It's not all doom and gloomPresident-elect Barack Obama said it himself on Monday: the economy’s about to collapse and if Congress doesn’t act fast, it will.
By: Bonnie Erbe, The Dickinson Press
President-elect Barack Obama said it himself on Monday: the economy’s about to collapse and if Congress doesn’t act fast, it will. Everywhere one turns, lousy economic news abounds. Is it possible we’ve been through the worst and this year will be better than last? Not according to most of what we hear in the media. But the possibility exists despite the naysayers.
Yes, car sales are down. Yes, Wall Street’s in the pits. Job losses are dismal and mounting. What about the housing market? Let’s not even go there. But I believe several factors — low interest rates, relatively low energy costs and renewed taxpayer and consumer confidence in the incoming presidential administration — could help ignite at least moderate growth before 2009 winds up.
Jerome Idaszak, associate editor of The Kiplinger Letter, cites some additional reasons for measured optimism: “Inflation will also be low, in the 1 percent to 2 percent range for 2009, stretching paychecks for those who still have jobs. And federal spending will be a big help to the economy. President-elect Obama and Congress plan a stimulus of over $800 billion in tax cuts and spending as early as this month. If the money can be put to work quickly — a big if — it will create a few million jobs ...
“About 70 percent of Americans say they are optimistic that the Obama administration will be able to spur growth. Economists say confidence is a key element, especially as it relates to consumers. That’s a big plus if Obama can deliver quickly enough to keep the momentum.”
One bugaboo feared widely by economists is deflation: a series of price cuts throughout the economy that cause consumer prices to drop. We’ve already had huge drops in real estate prices since the end of the boom almost three years ago.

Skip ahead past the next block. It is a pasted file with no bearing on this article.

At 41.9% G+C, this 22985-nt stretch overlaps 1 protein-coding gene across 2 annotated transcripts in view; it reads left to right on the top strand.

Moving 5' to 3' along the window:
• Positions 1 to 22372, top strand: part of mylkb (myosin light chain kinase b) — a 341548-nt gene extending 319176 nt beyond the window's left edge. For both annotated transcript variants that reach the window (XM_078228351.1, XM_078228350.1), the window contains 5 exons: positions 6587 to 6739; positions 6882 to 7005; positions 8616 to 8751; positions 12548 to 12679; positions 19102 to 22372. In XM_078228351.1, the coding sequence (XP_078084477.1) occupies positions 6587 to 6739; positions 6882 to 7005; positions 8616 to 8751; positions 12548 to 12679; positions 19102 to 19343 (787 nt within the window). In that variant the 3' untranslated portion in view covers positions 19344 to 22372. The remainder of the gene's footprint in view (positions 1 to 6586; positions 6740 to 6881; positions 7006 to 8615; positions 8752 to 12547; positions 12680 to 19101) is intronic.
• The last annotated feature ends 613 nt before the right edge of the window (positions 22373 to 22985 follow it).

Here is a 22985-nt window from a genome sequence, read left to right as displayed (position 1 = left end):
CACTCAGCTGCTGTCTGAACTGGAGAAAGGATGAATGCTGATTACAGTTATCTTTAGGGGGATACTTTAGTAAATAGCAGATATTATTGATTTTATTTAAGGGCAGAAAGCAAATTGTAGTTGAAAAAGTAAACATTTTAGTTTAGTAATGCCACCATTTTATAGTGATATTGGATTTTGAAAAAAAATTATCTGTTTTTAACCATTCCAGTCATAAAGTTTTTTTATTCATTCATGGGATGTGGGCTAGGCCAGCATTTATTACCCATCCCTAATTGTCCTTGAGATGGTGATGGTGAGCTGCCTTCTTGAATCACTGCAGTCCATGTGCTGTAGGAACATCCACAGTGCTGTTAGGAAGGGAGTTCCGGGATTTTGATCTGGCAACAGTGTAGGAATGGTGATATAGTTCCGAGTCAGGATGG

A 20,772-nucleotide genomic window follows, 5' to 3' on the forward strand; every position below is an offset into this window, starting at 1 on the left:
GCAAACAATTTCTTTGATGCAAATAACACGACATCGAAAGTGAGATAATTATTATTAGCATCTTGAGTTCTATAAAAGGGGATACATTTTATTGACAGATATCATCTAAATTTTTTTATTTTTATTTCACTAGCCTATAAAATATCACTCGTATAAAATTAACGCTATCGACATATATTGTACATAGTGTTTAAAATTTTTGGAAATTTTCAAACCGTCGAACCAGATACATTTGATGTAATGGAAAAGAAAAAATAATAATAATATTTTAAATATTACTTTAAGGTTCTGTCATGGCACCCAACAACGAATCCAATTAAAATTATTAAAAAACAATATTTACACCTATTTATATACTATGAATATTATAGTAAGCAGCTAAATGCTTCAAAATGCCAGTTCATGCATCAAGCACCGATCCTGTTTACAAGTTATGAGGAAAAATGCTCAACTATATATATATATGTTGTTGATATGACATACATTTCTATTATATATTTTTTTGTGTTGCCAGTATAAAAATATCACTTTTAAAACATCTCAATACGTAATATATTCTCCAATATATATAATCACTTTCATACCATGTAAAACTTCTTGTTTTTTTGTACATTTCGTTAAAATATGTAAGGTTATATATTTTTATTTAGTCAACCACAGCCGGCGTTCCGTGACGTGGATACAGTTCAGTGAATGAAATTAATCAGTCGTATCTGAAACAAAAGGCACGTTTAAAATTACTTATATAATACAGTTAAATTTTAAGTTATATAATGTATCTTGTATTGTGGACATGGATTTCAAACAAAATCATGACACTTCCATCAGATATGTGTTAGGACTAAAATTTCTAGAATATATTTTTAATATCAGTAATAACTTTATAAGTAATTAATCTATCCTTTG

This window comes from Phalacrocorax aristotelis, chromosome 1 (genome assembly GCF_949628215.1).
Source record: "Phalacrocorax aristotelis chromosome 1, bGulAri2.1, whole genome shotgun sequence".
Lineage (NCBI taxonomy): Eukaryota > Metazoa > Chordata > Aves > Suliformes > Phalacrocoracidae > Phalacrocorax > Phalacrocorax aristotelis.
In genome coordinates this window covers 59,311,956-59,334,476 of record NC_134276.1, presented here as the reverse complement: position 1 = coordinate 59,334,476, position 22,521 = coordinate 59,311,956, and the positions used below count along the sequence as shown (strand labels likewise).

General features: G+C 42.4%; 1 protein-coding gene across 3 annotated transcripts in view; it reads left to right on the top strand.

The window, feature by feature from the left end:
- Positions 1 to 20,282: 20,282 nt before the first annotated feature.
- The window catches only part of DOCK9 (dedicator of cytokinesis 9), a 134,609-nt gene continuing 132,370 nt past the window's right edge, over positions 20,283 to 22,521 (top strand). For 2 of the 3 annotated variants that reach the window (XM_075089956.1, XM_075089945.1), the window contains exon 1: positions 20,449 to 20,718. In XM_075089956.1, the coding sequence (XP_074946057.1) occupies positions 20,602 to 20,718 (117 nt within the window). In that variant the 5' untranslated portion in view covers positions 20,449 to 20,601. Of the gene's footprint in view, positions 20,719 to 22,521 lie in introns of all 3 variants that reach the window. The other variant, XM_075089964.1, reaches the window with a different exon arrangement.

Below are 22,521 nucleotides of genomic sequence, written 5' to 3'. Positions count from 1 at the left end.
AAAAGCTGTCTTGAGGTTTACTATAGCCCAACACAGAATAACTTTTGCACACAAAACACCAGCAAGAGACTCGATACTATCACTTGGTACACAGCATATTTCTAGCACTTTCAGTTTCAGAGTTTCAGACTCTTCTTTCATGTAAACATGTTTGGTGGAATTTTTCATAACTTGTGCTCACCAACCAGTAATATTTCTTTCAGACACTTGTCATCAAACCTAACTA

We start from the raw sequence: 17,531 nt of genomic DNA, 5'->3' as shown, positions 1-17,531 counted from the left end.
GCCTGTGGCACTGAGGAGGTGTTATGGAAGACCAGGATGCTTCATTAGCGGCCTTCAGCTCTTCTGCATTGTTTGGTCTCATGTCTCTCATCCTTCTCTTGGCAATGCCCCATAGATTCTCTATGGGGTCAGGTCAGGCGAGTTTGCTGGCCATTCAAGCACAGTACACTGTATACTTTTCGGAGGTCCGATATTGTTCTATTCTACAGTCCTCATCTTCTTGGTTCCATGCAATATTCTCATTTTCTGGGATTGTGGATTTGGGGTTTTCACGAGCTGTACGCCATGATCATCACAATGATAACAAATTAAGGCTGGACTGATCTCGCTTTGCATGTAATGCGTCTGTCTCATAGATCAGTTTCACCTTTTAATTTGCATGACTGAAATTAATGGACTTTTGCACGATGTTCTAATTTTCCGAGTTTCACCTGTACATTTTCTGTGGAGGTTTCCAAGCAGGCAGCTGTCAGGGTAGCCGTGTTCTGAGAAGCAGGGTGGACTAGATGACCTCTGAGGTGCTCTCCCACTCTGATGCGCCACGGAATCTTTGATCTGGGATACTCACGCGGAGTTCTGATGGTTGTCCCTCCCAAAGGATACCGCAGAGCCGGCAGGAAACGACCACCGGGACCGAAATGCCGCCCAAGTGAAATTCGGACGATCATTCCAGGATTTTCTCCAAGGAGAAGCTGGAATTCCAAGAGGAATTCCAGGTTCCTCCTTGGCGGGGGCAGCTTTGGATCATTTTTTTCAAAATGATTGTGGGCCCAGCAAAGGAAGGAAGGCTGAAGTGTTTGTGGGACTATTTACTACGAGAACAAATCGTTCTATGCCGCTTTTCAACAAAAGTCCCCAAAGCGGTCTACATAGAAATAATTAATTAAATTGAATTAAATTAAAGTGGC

I believe moderate drops in consumer prices would be a good thing, not a problem. Food costs shot up dramatically when oil was going for more than $100 per barrel. And even though oil is now trading for less than half that, food price hikes blamed on higher transportation costs have yet to become evident. In other words, as a result of last year’s oil spike, all consumer goods rose in price. Now that oil is back down, retailers have yet to cut their prices accordingly.
In real estate, on the other hand, we have seen prices come back down, making housing more affordable for young Americans and first-time homebuyers. If consumer prices don’t come down before the economy picks up again, we could see dangerously high inflation.
Economists worry that deflation will bring consumer spending to a sudden halt. Consumers, they posit, will see price cuts coming and wait until they drop even lower to make big-ticket purchases. Too much deflation could send prices into a free fall. What they do not take into account when they make these projections is the amount of pent-up demand the already yearlong recession has created.
If we do see signs of a recovery this year, it won’t be early in the year. Even optimists look to the third and fourth quarters of 2009 before companies start enjoying profits again. And we optimists don’t expect anything like the profit margins witnessed from 2005-2008.
If one thinks about it, the last boom was a false boom. The run up in real estate values was based on unqualified home buyers securing home loans they could not afford.
Then Wall Street packaged those bad loans into empty derivatives. And credit card companies extended too much credit to too many non-creditworthy consumers. Then the flimsy Ponzi schemes collapsed and the rest, as they say, is history.
This year, we’d like to see the beginning of moderate, even slow, economic growth that rises at a sensible, sustainable rate. No more boom and bust periods, please. We’ve had enough.
— Erbe is a TV host and writes this column for the Scripps Howard News Service.